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To suspect she might be a liar?

(12 Posts)
JingleAllTheWayHoHo Sat 13-Dec-14 16:39:07

I don't want to divulge the full story as it might out me, but I've recently become friendly with a new Mum at my DD's school (they're new to our village) and she's quickly become part of our social circle which has been nice. She's funny, friendly and get on well with everyone.

However, I suspect she might be a compulsive liar and I don't know how to deal with it. I have one of those ridiculous memories which means I remember everything that people tell me about their lives/weekends/friends etc.... and she's told stories which she's then contradicted a few days/weeks later, but it's always quite big, serious stuff and I initially took her at face value but something happened this weekend that made me doubt her.

Do you know anyone who is a liar? How do you approach it? Do you just ignore it or call them out on it?

usualsuspectsparkly3 Sat 13-Dec-14 16:41:14

I'd just ignore it.Unless the lying affected me iyswim.

Samantha28 Sat 13-Dec-14 16:42:42

Hi jingle and welcome to Mumsnet

What would you like to do about your new friend ?

SnowSpot Sat 13-Dec-14 16:43:54

How bad are the lies? You say big, but is it big as in "I ran the PTO at my DCs last school singlehandedly" (when she didn't) or is it "I have never been in court for stealing from friend's houses" (when she has).

I would think it all depends on the enormity of the lie. I certainly wouldn't call her out in front of other people, but perhaps if it really is winding you up you could just ask slightly more informed probing questions in a friendly way. And certainly don't chat about this to those around her - she may just be insecure and thinking these lies are helping her make friends.

victoryinthekitchen Sat 13-Dec-14 16:44:52

One of my in-laws tells huge porkies, but in that British way everyone just nods and then thinks EHH?? I think to raise it would be embarrassing, people often exaggerate when they feel they need to impress iyswim.

Nomama Sat 13-Dec-14 16:44:56

Ah! I found out how to do that without even trying. In hindsight it was very funny (for onlookers) but at the time everyone just ground to a halt.

Friend A had been off on a weekend jolly away, lovely hotel, spa, food and a seaside walk. She told us all about it and couldn't recommend the place enough.

About 6 months on... Friend B, new to group, comes back from a weekend away, lovely hotel, spa, food and a seaside walk... Friend A looks at the piccies, looks it up online and muses about the chances of her DH springing for such a weekend... just as I say, very loudly, "Oh, Friend A that's the hotel you went to in May, it must be lovely if you both recommend it"

Cue silence... and embarrassed looks. Friend A has been the object of a few muttered conversations and it seems the consensus is that she really is a complete fantasist!

Maybe you could engineer a similar, accidental blurt smile

SantasBassoon Sat 13-Dec-14 16:46:05

I need examples of the lies before I can offer an opinion.

Pancakeflipper Sat 13-Dec-14 16:46:27

I think you have to let them dig their own grave unless it deeply involves you.

The more they do it, the more others will realise.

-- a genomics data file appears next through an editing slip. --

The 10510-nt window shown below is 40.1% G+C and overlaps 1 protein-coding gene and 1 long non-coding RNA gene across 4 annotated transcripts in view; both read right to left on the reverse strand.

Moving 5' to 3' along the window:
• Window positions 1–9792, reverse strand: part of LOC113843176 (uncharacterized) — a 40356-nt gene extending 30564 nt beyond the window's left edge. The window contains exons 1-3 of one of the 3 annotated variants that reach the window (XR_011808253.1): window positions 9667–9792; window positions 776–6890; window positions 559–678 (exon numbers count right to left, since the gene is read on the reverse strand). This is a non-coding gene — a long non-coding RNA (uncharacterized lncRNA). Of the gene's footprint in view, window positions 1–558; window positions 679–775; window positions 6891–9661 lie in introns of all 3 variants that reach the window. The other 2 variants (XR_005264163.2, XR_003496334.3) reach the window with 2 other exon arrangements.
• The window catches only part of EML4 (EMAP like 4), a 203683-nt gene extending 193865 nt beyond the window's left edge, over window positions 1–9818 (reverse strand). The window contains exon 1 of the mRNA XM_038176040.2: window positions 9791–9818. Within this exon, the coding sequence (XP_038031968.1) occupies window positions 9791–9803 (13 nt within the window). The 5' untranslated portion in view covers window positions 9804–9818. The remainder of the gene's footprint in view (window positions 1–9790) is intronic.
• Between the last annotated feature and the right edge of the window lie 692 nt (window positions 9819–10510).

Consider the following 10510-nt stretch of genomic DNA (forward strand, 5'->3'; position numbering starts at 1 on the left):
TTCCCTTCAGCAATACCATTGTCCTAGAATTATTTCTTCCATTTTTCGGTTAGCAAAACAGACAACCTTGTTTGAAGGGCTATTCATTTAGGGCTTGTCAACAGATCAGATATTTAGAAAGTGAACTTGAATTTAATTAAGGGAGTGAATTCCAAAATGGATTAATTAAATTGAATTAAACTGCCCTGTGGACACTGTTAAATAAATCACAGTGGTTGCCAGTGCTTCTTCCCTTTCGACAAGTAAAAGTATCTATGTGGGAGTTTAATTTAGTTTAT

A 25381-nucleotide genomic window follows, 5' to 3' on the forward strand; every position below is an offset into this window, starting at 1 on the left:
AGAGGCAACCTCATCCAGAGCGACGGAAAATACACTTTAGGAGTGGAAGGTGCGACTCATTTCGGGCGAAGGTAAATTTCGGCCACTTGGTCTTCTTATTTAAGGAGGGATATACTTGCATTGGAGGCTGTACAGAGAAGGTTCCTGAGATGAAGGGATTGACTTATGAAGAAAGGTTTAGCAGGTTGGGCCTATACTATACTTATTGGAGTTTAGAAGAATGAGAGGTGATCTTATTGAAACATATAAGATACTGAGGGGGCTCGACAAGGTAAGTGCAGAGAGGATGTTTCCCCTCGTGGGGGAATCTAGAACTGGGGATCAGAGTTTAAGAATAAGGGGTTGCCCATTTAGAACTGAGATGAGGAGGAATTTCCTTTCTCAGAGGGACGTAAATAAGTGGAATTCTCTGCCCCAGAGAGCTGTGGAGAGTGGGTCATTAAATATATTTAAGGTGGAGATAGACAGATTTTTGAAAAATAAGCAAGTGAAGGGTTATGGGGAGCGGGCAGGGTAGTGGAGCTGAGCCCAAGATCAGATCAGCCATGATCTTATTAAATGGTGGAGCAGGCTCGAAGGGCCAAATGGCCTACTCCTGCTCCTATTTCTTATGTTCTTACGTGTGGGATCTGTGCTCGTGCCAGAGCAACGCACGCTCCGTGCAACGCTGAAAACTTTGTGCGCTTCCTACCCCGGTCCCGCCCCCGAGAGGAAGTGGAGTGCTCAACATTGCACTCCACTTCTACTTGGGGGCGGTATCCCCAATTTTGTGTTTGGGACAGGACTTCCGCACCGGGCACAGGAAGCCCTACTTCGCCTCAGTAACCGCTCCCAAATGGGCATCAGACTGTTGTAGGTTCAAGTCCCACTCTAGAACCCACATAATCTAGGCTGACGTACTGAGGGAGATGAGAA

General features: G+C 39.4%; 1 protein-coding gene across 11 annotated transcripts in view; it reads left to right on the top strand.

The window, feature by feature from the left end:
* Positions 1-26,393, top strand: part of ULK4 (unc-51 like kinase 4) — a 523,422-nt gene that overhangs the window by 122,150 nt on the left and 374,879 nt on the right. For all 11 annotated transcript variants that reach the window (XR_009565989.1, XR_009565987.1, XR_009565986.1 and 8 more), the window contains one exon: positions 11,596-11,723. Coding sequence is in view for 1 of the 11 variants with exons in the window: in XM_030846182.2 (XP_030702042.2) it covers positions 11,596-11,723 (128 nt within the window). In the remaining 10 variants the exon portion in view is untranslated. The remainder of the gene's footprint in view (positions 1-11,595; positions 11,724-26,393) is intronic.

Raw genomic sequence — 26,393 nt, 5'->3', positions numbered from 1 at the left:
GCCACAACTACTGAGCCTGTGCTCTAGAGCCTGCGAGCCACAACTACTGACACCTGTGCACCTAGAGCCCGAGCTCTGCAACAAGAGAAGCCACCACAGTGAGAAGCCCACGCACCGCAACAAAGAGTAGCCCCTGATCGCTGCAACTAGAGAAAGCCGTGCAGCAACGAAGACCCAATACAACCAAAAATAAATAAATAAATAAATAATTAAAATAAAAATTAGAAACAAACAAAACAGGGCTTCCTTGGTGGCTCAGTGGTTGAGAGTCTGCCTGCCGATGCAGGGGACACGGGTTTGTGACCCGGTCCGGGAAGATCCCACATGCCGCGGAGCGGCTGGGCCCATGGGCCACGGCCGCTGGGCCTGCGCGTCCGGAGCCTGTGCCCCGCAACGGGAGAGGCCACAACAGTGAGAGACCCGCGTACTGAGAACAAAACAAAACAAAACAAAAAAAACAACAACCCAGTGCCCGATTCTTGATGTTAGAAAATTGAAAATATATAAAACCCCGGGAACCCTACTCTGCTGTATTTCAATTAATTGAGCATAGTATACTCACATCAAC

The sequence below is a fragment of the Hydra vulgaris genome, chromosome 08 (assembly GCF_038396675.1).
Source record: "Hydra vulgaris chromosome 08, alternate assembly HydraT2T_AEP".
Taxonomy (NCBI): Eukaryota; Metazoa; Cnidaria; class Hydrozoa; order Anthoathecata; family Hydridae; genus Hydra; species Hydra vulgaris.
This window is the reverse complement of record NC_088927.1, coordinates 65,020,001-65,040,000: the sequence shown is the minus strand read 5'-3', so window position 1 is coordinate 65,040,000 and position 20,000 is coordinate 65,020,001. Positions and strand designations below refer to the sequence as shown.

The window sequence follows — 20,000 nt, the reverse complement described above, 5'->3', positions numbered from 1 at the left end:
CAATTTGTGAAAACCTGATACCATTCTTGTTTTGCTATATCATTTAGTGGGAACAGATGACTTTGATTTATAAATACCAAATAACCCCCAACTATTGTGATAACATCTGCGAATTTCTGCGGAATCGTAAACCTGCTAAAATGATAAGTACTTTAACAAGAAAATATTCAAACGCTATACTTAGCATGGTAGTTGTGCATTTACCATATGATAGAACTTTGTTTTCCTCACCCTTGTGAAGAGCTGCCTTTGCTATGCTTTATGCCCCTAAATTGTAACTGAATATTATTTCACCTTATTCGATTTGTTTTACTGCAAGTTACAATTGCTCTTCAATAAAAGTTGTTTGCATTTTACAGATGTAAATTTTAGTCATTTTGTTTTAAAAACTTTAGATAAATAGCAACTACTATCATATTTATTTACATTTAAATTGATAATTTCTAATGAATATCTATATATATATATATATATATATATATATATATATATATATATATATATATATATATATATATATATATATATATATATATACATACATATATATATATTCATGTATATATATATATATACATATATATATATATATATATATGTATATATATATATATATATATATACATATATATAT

If you question her now you could turn into the bad guy.

Perhaps they feel they need to impress and may calm down..

JingleAllTheWayHoHo Sat 13-Dec-14 16:47:04

I don't know. I've known a few liars in my life and it just really annoys me. Don't get me wrong, I've told a few little white lies myself and probably do on a daily basis, but I think (I have no proof) she's lying about things and then I have mutual friends phoning me saying "have you heard about xxx? Isn't it awful?" and I've had to agree and make shocked noises all the while I think she's making it up.

madsadbad Sat 13-Dec-14 16:49:28

Only one person, I have know them for 26 years and I just say why are you lying or that's not what you said before- I think its a confidence thing with them rather than any sinister reasons- so do also remind them they have no need to lie to me.

TheBatteriesHaveRunOut Sat 13-Dec-14 17:35:48

I have known bullshitters.

These things you suspect she's lying about - might they also occur in a Jackie Collins novel or on Jeremy Kyle? Are they often awful things? Are they always dramatic? Are they things that happened/are happening to her (and are terrible/stressful etc) or does often she end up victorious in the face of adversity/get one over on someone else? Do you feel she gets a thrill from telling people - does her face light up or does she sort of over-do the trauma? Is the end result that she gets sympathy, extra kindness/allowances, does she receive anything materially - flowers, gifts, lifts, loans, someone else chipping in on her behalf? Is the end result she gets a lot of attention?

These are some of the traits of the bullshitters I've known. I must attract them. These days I say things like 'Oh dear, how awful for you, that's just dreadful isn't it' and disengage.

I think if you call her on it, and she's a bullshitter, things could get nasty. So I think I would tread carefully and not get too involved.

CocobearSqueeze Sat 13-Dec-14 17:56:02

Yes I know a compulsive liar - very very close family member. The worst thing about it is that she will say something then exactly moments later she says the opposite .... Then I question her, I'm sure you just said .... ? She will deny it and even swear on a grave!
She does it all the time! Even at times when there's no reason to lie - you'll ask something simple like "how's Anna", she'll say it's been a while since they spoke but Anna will call you telling you they were chatting etc...

It's frustrating - I just choose not to be involved in any capacity. I just say hello and that's it. I can't stand being lied to.

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